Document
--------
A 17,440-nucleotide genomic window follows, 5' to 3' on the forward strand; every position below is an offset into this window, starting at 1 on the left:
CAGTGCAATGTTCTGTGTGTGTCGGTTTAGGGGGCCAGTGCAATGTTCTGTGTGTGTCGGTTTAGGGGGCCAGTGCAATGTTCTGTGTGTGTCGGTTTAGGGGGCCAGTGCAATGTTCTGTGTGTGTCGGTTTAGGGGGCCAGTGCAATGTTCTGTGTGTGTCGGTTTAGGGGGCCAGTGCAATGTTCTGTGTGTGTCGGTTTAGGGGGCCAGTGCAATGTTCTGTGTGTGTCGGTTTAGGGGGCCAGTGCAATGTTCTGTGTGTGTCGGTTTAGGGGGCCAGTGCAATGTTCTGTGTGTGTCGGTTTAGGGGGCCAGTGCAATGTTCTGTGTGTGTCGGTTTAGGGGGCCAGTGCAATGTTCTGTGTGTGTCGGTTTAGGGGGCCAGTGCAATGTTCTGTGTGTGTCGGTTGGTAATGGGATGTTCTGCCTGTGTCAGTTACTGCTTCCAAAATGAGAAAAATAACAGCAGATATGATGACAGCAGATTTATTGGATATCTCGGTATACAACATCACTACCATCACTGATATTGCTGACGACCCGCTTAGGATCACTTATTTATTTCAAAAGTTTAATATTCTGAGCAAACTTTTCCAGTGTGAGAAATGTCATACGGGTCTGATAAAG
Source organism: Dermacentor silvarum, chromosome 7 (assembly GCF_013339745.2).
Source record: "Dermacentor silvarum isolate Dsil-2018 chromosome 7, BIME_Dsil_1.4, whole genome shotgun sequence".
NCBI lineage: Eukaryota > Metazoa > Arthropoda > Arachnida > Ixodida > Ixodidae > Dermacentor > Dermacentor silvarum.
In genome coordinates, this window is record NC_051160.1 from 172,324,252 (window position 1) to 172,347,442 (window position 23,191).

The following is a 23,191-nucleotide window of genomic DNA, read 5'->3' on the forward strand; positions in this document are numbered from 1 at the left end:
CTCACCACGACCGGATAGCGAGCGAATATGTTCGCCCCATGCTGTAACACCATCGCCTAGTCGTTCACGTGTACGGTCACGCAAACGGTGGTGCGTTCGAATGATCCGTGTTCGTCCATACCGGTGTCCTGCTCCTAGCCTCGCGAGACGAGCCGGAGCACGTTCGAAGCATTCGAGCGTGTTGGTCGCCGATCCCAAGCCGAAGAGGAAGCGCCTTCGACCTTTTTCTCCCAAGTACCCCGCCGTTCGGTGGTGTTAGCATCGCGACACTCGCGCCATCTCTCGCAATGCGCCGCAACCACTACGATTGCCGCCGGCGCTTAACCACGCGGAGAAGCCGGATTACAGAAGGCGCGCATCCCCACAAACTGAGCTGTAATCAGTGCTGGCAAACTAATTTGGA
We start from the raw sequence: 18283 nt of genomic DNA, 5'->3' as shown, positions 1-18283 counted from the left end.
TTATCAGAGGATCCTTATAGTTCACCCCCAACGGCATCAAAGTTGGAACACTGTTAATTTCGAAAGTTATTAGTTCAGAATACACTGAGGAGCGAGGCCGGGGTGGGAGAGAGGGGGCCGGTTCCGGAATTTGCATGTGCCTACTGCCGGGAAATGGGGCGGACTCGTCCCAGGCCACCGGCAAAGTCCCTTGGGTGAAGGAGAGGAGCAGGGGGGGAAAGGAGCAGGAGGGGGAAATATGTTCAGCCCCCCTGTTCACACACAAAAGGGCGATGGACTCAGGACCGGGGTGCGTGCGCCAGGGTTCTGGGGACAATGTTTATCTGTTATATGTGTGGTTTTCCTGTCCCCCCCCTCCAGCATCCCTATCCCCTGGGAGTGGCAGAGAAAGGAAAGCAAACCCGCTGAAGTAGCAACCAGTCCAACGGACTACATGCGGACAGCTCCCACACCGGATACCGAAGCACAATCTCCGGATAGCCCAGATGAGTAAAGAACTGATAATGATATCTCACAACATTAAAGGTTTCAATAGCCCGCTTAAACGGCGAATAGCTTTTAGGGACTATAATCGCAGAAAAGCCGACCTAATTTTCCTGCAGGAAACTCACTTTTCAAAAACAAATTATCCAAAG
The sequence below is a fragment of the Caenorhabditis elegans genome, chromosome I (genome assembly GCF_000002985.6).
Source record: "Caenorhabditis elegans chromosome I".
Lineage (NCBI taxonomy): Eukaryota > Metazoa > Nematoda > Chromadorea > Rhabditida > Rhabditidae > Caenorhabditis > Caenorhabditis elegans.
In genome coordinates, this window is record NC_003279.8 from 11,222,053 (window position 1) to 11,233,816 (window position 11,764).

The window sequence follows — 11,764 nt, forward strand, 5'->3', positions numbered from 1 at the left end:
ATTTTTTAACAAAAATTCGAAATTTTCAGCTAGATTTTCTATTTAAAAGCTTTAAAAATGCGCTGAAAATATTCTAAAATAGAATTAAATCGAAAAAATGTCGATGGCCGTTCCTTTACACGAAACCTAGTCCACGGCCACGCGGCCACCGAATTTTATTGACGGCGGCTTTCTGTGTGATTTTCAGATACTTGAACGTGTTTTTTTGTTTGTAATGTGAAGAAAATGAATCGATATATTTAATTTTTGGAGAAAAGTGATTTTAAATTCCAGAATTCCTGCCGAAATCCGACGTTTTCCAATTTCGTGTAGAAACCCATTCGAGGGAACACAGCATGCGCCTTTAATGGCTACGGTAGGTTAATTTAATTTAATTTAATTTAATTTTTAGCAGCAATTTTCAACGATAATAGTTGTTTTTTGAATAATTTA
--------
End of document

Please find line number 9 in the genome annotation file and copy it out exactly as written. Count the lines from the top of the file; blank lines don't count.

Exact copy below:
We start from the raw sequence: 18283 nt of genomic DNA, 5'->3' as shown, positions 1-18283 counted from the left end.